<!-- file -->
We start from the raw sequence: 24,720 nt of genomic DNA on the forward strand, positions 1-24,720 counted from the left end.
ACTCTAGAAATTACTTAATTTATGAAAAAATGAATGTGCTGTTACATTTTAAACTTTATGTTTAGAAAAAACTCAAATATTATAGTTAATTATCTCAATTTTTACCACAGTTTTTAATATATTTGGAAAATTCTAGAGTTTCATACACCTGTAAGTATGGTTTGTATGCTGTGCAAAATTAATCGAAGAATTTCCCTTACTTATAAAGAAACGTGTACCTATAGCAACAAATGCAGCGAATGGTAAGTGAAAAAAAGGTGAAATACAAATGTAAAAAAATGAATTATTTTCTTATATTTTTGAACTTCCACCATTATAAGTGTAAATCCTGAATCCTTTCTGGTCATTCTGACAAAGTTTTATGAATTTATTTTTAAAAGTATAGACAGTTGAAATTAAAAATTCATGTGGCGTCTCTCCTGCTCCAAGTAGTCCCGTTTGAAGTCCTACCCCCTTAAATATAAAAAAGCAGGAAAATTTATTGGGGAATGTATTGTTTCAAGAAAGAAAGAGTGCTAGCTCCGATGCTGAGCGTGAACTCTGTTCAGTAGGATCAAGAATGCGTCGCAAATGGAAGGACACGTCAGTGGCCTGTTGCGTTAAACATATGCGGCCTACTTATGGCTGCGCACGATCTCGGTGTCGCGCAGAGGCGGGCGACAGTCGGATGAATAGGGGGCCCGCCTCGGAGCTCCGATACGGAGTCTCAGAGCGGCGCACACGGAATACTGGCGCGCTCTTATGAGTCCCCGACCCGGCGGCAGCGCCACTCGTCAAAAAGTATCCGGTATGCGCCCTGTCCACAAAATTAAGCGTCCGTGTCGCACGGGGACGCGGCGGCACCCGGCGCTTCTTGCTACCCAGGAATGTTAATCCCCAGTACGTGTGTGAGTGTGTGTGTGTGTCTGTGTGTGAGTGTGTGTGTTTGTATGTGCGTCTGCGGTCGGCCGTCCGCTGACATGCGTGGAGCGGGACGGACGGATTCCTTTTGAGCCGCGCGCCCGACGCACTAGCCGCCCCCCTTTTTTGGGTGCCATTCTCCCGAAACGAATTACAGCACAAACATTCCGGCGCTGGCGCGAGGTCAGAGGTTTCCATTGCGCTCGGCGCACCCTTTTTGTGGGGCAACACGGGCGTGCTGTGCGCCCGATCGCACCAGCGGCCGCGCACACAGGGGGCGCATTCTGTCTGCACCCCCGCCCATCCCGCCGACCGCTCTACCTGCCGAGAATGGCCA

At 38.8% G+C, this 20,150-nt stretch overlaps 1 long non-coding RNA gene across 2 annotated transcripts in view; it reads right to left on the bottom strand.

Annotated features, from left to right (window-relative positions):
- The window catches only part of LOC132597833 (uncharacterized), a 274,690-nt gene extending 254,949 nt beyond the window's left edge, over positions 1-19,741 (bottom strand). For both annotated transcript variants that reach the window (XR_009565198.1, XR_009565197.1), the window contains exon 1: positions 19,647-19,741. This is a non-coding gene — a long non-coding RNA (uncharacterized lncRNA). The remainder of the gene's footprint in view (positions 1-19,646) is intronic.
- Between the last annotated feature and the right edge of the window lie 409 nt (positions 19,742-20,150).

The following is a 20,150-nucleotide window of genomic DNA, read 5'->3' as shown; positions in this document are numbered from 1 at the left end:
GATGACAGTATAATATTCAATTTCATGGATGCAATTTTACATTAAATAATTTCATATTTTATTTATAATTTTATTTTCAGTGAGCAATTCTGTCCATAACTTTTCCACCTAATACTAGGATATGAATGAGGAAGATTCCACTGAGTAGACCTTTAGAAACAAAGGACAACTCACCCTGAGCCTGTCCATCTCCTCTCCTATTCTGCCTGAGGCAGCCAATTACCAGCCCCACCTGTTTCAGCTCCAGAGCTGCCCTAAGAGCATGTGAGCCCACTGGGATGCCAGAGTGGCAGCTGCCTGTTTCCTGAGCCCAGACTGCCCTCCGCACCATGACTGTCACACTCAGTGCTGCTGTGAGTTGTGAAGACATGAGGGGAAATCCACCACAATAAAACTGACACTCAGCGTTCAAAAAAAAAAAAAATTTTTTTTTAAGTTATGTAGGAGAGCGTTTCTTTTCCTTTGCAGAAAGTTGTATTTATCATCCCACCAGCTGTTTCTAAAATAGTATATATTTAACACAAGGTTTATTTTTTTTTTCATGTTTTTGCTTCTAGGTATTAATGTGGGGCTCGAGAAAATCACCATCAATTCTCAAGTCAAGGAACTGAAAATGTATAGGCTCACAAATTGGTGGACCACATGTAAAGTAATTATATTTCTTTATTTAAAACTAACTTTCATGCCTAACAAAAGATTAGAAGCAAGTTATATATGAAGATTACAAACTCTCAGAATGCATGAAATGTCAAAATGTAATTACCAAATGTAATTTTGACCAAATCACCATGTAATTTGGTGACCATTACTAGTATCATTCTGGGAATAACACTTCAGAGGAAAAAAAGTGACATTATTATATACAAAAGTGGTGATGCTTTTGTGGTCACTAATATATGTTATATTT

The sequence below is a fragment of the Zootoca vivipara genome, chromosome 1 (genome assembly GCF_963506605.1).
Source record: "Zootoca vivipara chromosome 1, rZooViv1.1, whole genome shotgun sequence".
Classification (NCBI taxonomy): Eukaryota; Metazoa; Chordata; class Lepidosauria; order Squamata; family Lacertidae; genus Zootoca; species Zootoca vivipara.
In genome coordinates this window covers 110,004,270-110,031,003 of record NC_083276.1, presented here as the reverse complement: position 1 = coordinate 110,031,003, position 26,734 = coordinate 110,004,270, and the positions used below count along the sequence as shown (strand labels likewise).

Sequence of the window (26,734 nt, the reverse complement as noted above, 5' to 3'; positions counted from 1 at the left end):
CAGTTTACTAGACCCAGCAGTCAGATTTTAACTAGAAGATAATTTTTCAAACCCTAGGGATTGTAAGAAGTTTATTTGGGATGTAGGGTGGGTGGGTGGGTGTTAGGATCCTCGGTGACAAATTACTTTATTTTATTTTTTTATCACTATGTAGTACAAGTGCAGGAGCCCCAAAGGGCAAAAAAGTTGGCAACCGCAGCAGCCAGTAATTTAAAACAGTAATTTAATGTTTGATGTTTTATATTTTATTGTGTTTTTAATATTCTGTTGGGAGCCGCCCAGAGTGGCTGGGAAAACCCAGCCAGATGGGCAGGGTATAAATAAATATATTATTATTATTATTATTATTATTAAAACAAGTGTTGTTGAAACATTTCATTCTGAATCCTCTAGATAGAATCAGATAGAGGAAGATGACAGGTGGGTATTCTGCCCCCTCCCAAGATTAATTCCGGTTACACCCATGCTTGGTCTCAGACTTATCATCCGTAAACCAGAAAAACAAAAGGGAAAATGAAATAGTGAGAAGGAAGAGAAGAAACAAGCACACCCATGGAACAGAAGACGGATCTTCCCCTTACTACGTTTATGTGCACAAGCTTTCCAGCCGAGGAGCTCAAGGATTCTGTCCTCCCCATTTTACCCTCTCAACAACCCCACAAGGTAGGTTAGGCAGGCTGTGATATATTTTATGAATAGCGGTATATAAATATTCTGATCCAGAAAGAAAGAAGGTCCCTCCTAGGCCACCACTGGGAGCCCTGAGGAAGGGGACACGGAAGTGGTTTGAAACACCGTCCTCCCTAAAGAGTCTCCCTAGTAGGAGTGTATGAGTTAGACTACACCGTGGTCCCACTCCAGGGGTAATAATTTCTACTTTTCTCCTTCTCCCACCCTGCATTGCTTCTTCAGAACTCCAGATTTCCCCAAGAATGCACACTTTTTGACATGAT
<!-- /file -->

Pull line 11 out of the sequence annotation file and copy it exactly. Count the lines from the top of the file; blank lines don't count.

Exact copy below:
Classification (NCBI taxonomy): Eukaryota; Metazoa; Chordata; class Lepidosauria; order Squamata; family Lacertidae; genus Zootoca; species Zootoca vivipara.